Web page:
Rodinia Button for link to Chinese version of this page

Rodinia was a continent that existed from about 1.2 billion years ago until about 750 million years ago. It is one of several supercontinents that are supposed to have formed and then broken up over the past hundreds of millions of years. There may have been earlier supercontinents. The breaking apart of Rodinia involved lots of activity in the crust such as the Grenville Orogeny, leaving us today with much of the world’s older igneous rocks. Pangea is a supercontintent that formed and broke up millions of years after Rodinia.

Links about the Rodinia:
  1. A page about the geological history of Jamestown, Rhode Island has a section about Rodinia that shows a map by Peter R. Johnson (1998) of how the continent may have looked.
  2. As is usual for very ancient time scales, the Paleos website has a great page about Rodinia.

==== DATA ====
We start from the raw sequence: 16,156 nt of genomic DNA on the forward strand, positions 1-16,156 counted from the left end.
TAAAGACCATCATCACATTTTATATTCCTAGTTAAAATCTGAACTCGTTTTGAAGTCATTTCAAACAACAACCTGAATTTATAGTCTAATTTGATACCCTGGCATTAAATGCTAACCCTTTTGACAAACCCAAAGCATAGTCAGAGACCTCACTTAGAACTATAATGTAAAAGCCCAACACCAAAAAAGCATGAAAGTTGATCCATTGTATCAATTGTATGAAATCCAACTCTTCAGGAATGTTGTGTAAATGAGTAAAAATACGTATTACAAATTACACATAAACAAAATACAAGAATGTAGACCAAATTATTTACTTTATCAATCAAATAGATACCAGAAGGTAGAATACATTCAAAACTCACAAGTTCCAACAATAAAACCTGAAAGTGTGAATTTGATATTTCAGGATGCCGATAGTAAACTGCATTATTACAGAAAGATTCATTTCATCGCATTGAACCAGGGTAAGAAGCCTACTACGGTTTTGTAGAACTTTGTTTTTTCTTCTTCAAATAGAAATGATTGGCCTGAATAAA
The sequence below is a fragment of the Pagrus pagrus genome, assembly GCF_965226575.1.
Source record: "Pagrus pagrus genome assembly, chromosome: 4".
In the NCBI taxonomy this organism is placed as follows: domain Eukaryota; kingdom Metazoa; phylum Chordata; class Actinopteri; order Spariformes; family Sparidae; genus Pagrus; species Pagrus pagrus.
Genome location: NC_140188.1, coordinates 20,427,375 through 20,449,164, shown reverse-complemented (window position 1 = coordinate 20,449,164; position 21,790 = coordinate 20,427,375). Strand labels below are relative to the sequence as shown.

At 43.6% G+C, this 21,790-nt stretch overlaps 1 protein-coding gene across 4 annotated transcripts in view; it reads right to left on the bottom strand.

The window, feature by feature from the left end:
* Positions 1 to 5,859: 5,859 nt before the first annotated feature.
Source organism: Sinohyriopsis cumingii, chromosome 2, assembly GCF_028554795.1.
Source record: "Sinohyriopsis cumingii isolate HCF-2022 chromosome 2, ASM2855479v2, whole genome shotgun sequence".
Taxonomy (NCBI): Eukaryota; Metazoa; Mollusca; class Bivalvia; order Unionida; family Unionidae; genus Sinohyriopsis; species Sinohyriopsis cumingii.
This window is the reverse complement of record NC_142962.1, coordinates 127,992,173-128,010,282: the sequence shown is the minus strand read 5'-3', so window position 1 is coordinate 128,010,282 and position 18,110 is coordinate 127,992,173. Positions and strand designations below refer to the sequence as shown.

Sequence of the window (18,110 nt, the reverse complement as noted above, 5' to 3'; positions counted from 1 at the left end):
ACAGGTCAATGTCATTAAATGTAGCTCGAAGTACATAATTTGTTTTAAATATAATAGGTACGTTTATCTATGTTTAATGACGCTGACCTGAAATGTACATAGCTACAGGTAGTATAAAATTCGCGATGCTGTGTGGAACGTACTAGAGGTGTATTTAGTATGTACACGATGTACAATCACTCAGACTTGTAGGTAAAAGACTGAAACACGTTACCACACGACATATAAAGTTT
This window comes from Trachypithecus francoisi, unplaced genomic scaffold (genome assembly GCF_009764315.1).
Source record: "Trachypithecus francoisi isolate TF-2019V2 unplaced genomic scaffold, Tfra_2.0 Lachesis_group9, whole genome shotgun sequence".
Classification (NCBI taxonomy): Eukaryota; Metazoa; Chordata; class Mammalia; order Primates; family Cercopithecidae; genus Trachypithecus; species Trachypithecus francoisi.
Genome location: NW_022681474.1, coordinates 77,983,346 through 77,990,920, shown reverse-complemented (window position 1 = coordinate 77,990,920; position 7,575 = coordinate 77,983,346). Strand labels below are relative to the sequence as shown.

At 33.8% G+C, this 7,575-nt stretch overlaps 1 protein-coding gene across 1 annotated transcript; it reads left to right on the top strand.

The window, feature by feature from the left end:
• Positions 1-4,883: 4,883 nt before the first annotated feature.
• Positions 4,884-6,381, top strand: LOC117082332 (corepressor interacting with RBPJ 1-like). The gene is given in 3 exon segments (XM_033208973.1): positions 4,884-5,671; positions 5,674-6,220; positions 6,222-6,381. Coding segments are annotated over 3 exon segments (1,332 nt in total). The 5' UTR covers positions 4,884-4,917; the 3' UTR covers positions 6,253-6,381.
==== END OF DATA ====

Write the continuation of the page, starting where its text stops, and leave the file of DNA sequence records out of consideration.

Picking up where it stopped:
3. There is a fine page by “Chris” at the Peripatus site about Rodinia with some good references and another map of how it may have been configured.
  4. Kevin P. Hefferan has a fantastic series of images about the world’s continents as they may have lain at various ages of geologic history linked from his simple page about Rodinia.
  5. The University of Western Australia provides us with some maps of Rodinia.

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This work by Eric & Chun-Chih Hadley-Ives is licensed under a Creative Commons Attribution-NonCommercial-ShareAlike 4.0 International License.